Given much of a chance to know them personally, any Arkansas voter would almost certainly like both Mark Pryor and Tom Cotton well enough to vote for them, although perhaps not with a lot of excitement.
Not many ever get the chance for more than a casual and fleeting encounter with the people who would represent them; but now, thanks in part to the Supreme Court's Citizens United decision, they are apt to make their decisions based upon an even more capricious factor — a malignant image of both as cunning men bent on harming you and your values.
Campaign advertising, always tacky, has been getting meaner and more prolific every season, but nothing has come close to the Pryor-Cotton campaign or the campaigns in other battleground states like North Carolina, Georgia, Colorado and Alaska, which have never seen money in such multiples dumped into congressional campaigns.
The Arkansas Senate race will set all kinds of records but in ways that should not make anyone proud. Although the real campaign presumably doesn't begin until Labor Day, the money spent on media advertising for and against the two candidates already exceeds the record spent in the long 2010 campaign when Sen. Blanche Lincoln was buried in part by a blizzard of attack ads. The Phillips County farm girl was characterized as the puppet of the Muslim-loving socialist president.
Arkansas has already set one record that isn't likely to be matched. By mid-July, 21 separate groups had bought TV commercials attacking one or the other candidate, mainly Pryor. A handful of corporate-fed groups like Americans for Prosperity account for much of the money behind the attack ads across the country, including Arkansas, but the sheer number of outside groups investing in the Arkansas race sets it apart.
A representative of Kantar Media, the marketing research firm that monitors media spending on congressional elections, said 21 groups was an "unbelievable" number, far surpassing any other state, and that it was more surprising because Arkansas is a smaller, poorer state than most battleground states.
A rich Little Rock industrialist learned last month from the media that the ads in which he criticizes Pryor were actually paid for not by a small-business group, but by a lobbying arm of the insurance industry that wants to remove insurance taxes and consumer protections in the Affordable Care Act — Obamacare.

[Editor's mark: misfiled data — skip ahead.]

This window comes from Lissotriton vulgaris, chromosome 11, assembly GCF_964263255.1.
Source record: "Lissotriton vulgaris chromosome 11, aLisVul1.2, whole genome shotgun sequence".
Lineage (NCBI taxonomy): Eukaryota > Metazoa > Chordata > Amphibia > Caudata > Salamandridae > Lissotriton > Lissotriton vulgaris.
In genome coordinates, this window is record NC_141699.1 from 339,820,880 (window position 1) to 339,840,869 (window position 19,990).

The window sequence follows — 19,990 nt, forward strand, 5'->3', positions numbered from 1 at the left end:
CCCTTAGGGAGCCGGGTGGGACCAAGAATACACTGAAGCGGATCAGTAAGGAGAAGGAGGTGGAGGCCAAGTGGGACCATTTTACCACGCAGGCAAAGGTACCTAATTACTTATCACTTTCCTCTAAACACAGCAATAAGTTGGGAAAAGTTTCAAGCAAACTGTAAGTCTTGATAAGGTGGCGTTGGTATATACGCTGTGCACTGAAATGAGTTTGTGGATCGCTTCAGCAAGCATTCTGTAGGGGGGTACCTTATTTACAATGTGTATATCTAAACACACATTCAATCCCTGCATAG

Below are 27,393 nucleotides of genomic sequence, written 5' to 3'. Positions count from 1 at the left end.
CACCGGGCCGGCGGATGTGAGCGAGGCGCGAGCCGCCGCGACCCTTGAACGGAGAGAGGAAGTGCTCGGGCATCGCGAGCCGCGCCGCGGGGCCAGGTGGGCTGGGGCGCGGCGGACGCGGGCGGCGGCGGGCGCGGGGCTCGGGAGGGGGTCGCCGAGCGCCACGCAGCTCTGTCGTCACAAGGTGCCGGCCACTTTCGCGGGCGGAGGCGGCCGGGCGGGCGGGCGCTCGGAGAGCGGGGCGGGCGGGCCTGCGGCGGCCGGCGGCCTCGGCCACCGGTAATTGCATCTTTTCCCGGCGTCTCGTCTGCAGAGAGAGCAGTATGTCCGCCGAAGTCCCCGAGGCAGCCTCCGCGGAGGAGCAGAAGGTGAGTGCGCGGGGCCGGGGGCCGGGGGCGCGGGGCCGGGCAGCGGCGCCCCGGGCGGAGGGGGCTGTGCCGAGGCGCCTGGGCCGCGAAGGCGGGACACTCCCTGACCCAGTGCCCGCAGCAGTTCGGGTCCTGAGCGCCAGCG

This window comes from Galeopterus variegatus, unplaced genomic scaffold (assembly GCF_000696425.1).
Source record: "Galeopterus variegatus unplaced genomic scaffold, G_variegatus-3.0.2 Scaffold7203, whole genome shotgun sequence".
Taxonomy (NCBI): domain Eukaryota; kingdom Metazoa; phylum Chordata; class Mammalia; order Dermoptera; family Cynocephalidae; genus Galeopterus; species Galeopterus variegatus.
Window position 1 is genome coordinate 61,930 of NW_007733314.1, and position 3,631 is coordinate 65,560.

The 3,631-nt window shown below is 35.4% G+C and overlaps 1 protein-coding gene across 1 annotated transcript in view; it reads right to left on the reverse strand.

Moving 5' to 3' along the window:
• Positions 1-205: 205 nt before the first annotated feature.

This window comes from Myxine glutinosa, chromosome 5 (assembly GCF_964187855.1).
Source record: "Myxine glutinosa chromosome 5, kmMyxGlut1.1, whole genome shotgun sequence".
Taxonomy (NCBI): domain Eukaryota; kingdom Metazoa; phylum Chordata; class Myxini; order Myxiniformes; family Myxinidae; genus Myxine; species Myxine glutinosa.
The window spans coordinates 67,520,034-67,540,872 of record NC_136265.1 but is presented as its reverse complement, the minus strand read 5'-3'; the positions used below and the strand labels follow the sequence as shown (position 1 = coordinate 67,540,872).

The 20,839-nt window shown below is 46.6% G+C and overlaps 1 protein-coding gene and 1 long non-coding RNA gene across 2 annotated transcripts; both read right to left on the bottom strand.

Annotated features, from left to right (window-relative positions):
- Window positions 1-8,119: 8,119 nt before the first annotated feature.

They have starkly different life narratives — the shy, aw-shucks Pryor, who never evidenced a political doctrine except to emulate his dad and push the government to help people, and the earnest and driven Cotton, whose sterling Ivy League schooling vested him with a burning zeal to turn the country into the libertarian utopia that Ayn Rand dreamed of, where government does not interfere with markets and the important work of industrialists or do favors for the unaccomplished and unmotivated of society.
It is not hard to support either man or oppose the other for his political record—Cotton for his nearly unwavering opposition to almost any government activity outside war or Pryor for voting for some Democratic programs but wavering on others. But it would be hard to hate either man for what he has tried to do with his life or his earnest motivations, including Cotton's boasting about his military record and Pryor's testaments to his deep religious impulses.
But hatred and fear are the goals of millions of dollars of TV and online ads by corporations and independent groups that were liberated by the Citizens United ruling, which said Congress could not place monetary limits on their right to destroy politicians who earn their disfavor.
Pryor in the ads is a lackey doing the bidding of the socialist black president instead of taking care of Arkansans, and Cotton is set on taking food from the mouths of the poor or aid from the thousands whose lives are wrecked by hurricanes, tornadoes and floods. There is real hatred in the letters to newspapers about the two men and behind the shaking fists of drivers who spot the wrong bumper sticker.
Although more outside groups are investing in the Arkansas Senate race, the state actually lags other battleground Senate states in the sheer volume and in some cases the viciousness of the independent campaigns. Overall TV spots at this point are 70 percent higher than in the last midterm election, in 2010. The number of TV spots from outside groups in Senate races is nearly six times the number in 2010. More ads ran this summer alone, through mid-July, than the whole two-year election in 2010. More than $33 million has been spent in the North Carolina Senate race.
The biggest PAC backed by the billionaire Koch brothers, Cotton's main supporters, had poured $44 million into congressional races by mid-July and they had barely begun. The U.S. Chamber of Commerce has pitched in big. Democratic congressional PACs have tried to keep pace with attack ads against Republicans but they've fallen short.
Party loyalists are unfazed, as always, by the attacks, but swing voters who ordinarily pay scant attention until the election are swayed. The best you can hope for is that most will be sickened by the display and search on their own for a ray of honesty.